Arming Yourself: A Woman’s Self-Defense Guide to Concealed Carry (CCW)
Arming Yourself: A Woman’s Self-Defense Guide to Concealed Carry (CCW) by Molly Carter for Ammo
A stark difference from 20 years ago, women across the country are owning guns and participating in target shooting and hunting more than at any time in the past. According to a 2015 survey by the National Sports Shooting Foundation (NSSF), more than one-third of women gun owners identified as new to gun ownership. The report also shows some major increases between 2004 and 2011 – including a 77-percent increase in women who own firearms, a 36-percent increase in women who target shoot, and a 23-percent increase in women who hunt.
Yet, even with more women engaging in shooting sports, that’s still not the reason so many are purchasing guns. It’s not for hunting. It’s not for fun. It’s for self defense. A 2017 Pew Research Center survey reported that women are more likely than men to cite protection over recreation as a major reason for owning a gun. What’s more, 27 percent of women gun owners cite self defense as their only reason, compared to only eight percent of male gun owners.
Now more than ever, women are buying guns to protect themselves. They work long hours and walk home alone at night on city streets. Women live alone in apartments, suburban homes, and country farms – and they do it independently of men. 50 years ago, self and home protection typically fell to the man in the household, but that’s not the case today. The modern woman is stepping up her role to protect herself and the people she cares about.
How to Buy Your First Concealed Carry Handgun
When it comes to finding a firearm to use for self-protection, the right gun can literally be a lifesaver. It’s not a decision you should take lightly, and you can’t just rush into the gun store to buy the first one recommended.
The most important thing when purchasing a weapon to carry concealed is getting the right size firearm. You want a weapon with enough stopping power to protect you, but one that’s easily controlled – even in a high-stress situation.
For concealed carry, most people opt for a smaller handgun. They’re easy to hide and less cumbersome while going about your business. Yet when it comes to self-protection, you don’t want a tiny, low-caliber firearm. For the ultimate stopping force in a self-defense situation, choose something with at least a .38 caliber, and opt for it in a smaller design.
By choosing a smaller design, it’s easier for you to remove from the holster and harder for attackers to grab. These smaller caliber guns are easier to control, have less recoil, and don’t need nearly the hand strength as larger handguns. But the smaller and lighter the gun, the more practice and training you’ll need – as these guns require more accuracy to take down an attacker.
Make sure the gun you choose fits your hand. This lessens the perceived recoil and makes the gun easier to shoot. If the gun’s easy to shoot, chances are you’ll be shooting more often. And the more often you shoot, the better and more comfortable you’ll be with the gun. It’s a win-win situation.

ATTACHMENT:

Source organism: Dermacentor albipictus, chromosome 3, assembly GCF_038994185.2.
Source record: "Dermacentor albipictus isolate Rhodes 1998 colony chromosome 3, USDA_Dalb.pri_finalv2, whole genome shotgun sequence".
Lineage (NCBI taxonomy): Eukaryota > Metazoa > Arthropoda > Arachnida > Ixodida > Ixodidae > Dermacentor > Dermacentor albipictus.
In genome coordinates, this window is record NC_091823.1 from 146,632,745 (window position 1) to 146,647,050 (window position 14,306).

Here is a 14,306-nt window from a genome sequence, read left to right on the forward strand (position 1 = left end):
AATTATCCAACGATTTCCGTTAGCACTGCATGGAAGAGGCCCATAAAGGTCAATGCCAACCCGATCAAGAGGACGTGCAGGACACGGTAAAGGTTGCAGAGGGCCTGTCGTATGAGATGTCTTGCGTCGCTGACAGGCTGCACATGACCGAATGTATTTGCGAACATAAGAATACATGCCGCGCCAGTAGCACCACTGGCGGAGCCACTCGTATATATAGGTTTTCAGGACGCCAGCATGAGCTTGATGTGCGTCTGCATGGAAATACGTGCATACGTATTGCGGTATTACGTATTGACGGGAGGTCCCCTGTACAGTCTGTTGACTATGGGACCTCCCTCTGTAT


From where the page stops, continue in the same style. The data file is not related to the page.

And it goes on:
Choosing the right handgun depends on the woman and what her needs are. Both revolvers and semi-automatic pistols come in sizes and calibers that can safely be used for self-defense, and neither is necessarily better than the other.
In general, revolvers tend to be simpler and are therefore less likely to have something go wrong during an encounter. The mechanisms are rather basic, the guns are easy to clean, and even if not cleaned meticulously after use, they still shoot straight and true when you need them to.
If you’re looking at a revolver for self-protection, consider a .38 Special. It packs enough stopping power, yet can be found in a small enough size that the recoil is minimal. Another thing to consider is that revolvers don’t offer the same trigger safety switches that semi-automatics do. But because the hammer must be cocked, it’s a tighter squeeze and not likely to misfire.
That doesn’t mean semi-automatic pistols aren’t the way to go. These guns tend to be smaller, lighter, and slimmer, making them easier to wear and conceal than revolvers. Semi-automatics also hold more ammunition, shoot more rapidly, and are easier to reload – especially when using a clip or magazine. They also have trigger safety switches that must be flipped before the firearm ignites. Top self-defense calibers for women include .380, 9mm, .40 S&W, and .45 ACP.
- Make sure you get a gun that’s easy to use under stress. It needs to be easy to load and easy to pull the trigger mechanism. If your gun has a habit of locking or sticking, it’s fine for the range, but not for self-protection.
- Consider a handgun with a laser sight. There’s something to be said about seeing a red dot on an attacker’s chest that boosts your confidence. You can also add spot lights to different styles of guns, allowing you to see during a night attack.
- You can opt for a handgun with a long trigger pull if you’re worried about firing before you’re ready. Because it requires a deliberate and strong pull to fire, you won’t accidently shoot before you’re ready – regardless of how much adrenaline is pumping through your veins.
Many gun shops and ranges allow you to rent guns to shoot. Before you decide on a firearm to purchase, take advantage of this opportunity. Spend an afternoon target shooting, trying as many different handguns as you can. Nothing will tell you more about how a gun handles than shooting it.